Adding to the fun, according to Forbes: “In one case, it had to change its ways following a class action lawsuit over an alleged lapse in security. That suit related to a May 2016 incident in which Equifax’s W-2 Express website had suffered an attack that resulted in the leak of 430,000 names, addresses, social security numbers and other personal information of retail firm Kroger. Lawyers for the class action plaintiffs argued Equifax had “wilfully ignored known weaknesses in its data security, including prior hacks into its information systems.”

I am sure we will continue to learn more about this breach and others.  Stay tuned!

Marine Snipers Issued Muskets, Told To ‘Do More With Less’ September 18, 2017

Posted by Chris Mark in Uncategorized.
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Brilliantly funny!!!

The Tater Blog

Quantico, VA —
Headquarters Marine Corps announced a decision last week to change the caliber of rifle used by the Scout Sniper community, after service-wide requests were finally noticed for a weapon system capable of longer ranges.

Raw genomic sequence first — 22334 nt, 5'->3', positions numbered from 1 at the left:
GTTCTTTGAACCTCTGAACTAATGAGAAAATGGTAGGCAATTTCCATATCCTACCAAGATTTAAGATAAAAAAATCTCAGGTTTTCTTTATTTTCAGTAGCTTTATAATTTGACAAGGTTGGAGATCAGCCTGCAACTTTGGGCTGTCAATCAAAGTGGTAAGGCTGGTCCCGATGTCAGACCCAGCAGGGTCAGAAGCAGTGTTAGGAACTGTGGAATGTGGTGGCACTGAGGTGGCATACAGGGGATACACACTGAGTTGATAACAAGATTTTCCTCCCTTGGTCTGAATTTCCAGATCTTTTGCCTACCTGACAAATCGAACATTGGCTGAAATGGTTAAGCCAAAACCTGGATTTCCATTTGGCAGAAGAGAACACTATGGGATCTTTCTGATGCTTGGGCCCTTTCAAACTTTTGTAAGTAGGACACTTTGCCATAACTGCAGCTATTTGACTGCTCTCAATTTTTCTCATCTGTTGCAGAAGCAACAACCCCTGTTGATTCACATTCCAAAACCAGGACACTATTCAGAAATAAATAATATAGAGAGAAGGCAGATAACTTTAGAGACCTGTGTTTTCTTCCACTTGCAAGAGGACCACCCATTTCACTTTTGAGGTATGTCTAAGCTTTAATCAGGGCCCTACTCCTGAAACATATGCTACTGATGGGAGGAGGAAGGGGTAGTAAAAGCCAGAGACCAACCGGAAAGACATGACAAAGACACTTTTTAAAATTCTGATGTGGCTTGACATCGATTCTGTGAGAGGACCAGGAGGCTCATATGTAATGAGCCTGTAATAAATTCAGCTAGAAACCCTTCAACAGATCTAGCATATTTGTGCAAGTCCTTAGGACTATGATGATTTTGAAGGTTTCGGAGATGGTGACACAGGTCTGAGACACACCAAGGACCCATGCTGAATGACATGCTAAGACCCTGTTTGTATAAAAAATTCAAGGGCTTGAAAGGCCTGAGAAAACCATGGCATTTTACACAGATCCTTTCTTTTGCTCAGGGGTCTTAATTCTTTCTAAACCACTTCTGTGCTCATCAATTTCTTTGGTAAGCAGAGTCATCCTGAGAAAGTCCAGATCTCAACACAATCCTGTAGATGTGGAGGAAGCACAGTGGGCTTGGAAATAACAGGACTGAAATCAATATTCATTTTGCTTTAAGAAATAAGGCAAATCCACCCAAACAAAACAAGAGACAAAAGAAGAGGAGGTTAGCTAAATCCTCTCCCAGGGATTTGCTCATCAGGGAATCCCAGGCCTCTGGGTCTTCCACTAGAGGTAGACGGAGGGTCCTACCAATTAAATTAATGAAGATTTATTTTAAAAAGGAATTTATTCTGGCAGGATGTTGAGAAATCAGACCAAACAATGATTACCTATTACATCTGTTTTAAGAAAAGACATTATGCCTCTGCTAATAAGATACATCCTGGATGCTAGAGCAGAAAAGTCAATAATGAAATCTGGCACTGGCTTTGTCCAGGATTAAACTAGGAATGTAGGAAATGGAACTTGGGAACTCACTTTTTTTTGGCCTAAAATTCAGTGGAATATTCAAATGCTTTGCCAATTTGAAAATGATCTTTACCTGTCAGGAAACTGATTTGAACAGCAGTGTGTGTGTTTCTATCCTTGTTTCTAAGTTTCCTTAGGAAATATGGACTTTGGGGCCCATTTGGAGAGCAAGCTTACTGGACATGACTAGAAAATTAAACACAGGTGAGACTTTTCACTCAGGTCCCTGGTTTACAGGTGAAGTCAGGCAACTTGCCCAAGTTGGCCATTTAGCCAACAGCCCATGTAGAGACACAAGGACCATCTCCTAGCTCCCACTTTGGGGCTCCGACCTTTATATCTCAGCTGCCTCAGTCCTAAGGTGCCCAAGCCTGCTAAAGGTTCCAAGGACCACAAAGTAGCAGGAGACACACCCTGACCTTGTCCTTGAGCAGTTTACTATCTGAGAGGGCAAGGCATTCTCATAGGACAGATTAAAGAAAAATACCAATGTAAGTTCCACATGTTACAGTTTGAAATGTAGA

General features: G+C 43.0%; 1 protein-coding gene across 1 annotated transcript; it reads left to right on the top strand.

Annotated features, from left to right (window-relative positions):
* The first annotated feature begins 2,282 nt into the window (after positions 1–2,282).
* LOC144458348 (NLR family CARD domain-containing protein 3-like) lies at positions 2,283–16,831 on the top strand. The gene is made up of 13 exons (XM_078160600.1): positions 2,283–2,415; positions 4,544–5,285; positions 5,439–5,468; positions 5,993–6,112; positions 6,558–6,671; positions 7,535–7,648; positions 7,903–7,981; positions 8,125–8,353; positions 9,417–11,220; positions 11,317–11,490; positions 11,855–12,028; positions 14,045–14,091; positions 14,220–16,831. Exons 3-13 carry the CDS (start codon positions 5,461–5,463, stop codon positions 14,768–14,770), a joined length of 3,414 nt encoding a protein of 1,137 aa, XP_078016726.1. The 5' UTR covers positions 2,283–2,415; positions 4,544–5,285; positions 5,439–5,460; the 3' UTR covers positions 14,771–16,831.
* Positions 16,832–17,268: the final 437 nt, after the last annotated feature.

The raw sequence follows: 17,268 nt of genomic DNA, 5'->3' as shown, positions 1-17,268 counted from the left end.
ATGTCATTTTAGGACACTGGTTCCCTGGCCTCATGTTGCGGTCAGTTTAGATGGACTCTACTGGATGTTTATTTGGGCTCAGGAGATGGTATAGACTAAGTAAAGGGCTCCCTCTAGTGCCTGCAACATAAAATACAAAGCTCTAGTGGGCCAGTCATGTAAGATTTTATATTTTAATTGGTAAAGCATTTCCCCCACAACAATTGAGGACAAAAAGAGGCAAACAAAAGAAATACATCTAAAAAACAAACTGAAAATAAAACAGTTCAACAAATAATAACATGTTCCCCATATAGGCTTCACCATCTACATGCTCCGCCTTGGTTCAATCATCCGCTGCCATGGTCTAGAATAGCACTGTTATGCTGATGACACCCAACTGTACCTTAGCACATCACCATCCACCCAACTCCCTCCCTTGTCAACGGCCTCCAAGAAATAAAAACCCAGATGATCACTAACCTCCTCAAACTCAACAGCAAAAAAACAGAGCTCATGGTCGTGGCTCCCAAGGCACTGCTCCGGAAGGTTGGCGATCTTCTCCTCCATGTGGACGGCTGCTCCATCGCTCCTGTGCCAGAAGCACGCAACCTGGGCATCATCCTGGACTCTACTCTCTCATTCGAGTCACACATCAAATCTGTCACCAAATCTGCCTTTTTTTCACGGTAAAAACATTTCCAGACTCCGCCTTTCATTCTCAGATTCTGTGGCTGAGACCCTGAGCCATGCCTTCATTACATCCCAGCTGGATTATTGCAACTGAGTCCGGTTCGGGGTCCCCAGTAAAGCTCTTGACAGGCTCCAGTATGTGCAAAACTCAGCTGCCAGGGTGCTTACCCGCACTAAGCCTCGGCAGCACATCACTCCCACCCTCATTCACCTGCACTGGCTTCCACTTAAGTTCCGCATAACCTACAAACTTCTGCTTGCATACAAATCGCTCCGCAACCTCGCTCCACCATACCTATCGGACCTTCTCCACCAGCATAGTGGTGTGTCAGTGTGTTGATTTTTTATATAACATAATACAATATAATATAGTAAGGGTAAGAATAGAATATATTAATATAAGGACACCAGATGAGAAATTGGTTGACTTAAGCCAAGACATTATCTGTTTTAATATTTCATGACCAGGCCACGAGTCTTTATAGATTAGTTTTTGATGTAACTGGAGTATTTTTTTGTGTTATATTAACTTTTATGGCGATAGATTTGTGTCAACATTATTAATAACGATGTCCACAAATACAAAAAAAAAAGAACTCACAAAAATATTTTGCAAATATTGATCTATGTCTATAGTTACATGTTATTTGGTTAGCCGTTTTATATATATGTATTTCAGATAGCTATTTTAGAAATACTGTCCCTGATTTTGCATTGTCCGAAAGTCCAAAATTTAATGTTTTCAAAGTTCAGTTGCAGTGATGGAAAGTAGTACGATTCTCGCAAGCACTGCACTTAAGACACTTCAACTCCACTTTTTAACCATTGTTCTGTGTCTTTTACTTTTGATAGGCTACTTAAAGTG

The decision was announced by a Pentagon official on Friday, who said, “Following the Marine Corps’ proud tradition of issuing outdated bullshit to our infantry, we’ve decided that the skills of our snipers would be best matched with the ‘Brown Bess’ flintlock musket first utilized in 1768. It has a timeless design, as well the need for a skilled operator to fire it. Marines have long been doing more with less than the Army, and we believe that the ability to hit a man at 50 yards with a 250 year old 40 pound gun is in keeping with the customs of our Corps.”

Generals had recently learned that Scout Snipers had been…

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Equifax – Protecting themselves while exposing your data and Identity! September 11, 2017

Posted by Chris Mark in Uncategorized.
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BoldStrategyAs an update to my last Equifax post a number of stories had circulated regarding Equifax’s Terms of Use in which they attempt to prevent lawsuits related to their own incompetence that resulted in the exposure of nearly 150 million consumer records.  As stated on their Terms of Use:Terms of Use: